There was a time when there were both morning and afternoon newspapers, with occaisional "extras" when there was breaking news (LA papers put out a "Nixon Resigns" extra in 1973). Middle class, and especially blue collar factory workers, would buy the aftenoon edition when they got off work around 4:30 pm, and read it while riding home on the bus, train or subway, or read the home delivery edition when they got home.

I worked for a time for a couple of newspapers, and learned how the Los Angeles Times foresaw that the rise of automobile culture and changes in work hours would soon see the demise of the afternoon paper (the rival Herald Examiner held onto afternoon editions). Neither paper saw the rise of evening TV news (which expanded from 15 minutes to its current local/national block from 4 to 7 pm in most markets), but the Times largely made the right bet.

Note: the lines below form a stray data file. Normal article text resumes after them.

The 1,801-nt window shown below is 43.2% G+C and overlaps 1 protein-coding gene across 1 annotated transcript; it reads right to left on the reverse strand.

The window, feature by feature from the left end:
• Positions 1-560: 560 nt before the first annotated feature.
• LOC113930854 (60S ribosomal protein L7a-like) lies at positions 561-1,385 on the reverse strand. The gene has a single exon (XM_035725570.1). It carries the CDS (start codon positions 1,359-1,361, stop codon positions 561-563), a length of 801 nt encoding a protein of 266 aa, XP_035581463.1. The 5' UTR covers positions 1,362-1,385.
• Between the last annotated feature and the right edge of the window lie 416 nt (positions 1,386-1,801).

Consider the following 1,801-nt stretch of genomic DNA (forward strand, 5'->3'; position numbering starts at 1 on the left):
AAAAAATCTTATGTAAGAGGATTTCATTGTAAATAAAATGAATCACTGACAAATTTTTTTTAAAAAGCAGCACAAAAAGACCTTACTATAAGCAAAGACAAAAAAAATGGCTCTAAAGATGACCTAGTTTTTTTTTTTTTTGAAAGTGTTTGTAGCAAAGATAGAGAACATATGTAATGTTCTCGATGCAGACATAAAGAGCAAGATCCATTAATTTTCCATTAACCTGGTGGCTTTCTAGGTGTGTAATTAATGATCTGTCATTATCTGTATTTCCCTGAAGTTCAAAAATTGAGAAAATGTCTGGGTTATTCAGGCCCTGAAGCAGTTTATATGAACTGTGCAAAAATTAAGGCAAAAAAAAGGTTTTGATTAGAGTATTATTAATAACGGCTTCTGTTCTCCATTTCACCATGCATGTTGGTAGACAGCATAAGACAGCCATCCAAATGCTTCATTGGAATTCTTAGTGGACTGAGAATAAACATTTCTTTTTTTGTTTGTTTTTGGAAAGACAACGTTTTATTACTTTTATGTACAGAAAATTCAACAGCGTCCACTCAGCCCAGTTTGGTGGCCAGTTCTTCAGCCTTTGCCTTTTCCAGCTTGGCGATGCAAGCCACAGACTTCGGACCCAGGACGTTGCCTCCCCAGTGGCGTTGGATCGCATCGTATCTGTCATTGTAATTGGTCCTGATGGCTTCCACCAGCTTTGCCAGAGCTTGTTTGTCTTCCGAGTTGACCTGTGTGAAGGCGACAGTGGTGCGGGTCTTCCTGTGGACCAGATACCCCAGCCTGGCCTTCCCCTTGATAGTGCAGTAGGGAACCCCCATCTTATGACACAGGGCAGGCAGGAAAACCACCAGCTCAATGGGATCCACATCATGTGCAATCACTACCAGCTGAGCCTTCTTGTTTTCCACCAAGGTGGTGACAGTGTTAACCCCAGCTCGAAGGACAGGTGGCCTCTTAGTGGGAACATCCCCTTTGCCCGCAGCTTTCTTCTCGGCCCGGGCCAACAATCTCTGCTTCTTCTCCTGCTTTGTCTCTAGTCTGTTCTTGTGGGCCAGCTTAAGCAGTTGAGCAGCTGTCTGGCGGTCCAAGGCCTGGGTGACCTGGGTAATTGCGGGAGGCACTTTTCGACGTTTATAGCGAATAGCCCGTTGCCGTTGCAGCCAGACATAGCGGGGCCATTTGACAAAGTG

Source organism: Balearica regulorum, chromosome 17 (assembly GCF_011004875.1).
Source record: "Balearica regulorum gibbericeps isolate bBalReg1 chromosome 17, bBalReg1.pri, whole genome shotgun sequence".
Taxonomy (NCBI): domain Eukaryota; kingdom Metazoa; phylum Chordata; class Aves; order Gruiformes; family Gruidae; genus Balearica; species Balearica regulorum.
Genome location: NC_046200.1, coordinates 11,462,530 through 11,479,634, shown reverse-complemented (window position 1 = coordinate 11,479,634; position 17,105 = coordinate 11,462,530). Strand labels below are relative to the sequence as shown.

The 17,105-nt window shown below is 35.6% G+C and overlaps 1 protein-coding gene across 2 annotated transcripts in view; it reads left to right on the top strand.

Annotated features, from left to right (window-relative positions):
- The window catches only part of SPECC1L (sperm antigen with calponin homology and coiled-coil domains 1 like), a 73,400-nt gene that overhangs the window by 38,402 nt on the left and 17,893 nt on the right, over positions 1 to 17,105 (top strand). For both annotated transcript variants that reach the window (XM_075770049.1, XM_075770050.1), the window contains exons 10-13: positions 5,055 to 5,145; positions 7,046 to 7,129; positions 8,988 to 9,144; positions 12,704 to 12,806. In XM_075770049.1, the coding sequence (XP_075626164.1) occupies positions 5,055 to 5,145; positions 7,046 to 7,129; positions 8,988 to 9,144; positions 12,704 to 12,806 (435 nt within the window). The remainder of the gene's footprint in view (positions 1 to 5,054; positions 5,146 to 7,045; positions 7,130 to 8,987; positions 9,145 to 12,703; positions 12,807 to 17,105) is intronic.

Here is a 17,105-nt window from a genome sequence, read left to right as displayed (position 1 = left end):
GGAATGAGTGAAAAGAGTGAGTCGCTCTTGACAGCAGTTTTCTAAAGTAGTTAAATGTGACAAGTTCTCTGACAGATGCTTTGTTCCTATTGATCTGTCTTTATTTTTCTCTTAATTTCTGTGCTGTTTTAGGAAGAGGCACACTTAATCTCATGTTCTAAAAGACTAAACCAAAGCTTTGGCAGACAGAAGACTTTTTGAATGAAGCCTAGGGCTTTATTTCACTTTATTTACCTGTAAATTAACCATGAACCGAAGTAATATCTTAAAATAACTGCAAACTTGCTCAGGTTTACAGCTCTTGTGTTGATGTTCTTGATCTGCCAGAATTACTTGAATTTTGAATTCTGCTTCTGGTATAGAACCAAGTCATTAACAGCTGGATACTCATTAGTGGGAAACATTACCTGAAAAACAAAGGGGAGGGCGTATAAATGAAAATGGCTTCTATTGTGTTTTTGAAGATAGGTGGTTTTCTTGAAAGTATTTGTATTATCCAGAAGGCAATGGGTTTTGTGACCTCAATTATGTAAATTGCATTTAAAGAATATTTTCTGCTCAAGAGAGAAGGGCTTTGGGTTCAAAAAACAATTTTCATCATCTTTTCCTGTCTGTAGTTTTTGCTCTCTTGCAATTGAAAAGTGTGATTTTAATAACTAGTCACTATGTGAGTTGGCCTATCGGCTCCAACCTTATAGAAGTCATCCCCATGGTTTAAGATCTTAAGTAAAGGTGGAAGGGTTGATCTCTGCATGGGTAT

Now drive time is such an important market that some newspapers (dirty little secret) downplay radio coverage because they see radio, more than TV or the Net, as their main competitor. In the future, cellphones, wireless technology and IPod-like devices may influence how people receive Net based news products.

By the way, in 19th and early 20th century England and America, there were often multiple daily deliveries of the mail in major cities, so that a person could receive a letter in the morning and post an afternoon reply that would be received the same day. Email duplicates and multiplies this capability. Similarly, online news services are allowing newspapers to regain some of the immediacy that they lost to TV, and are also forcing broadcast and cable TV news divisions to compete with their online divisions.

So, it seems to me that in many ways, the future is often like the past, only different.

Posted by: Alec on September 20, 2005 4:14 PM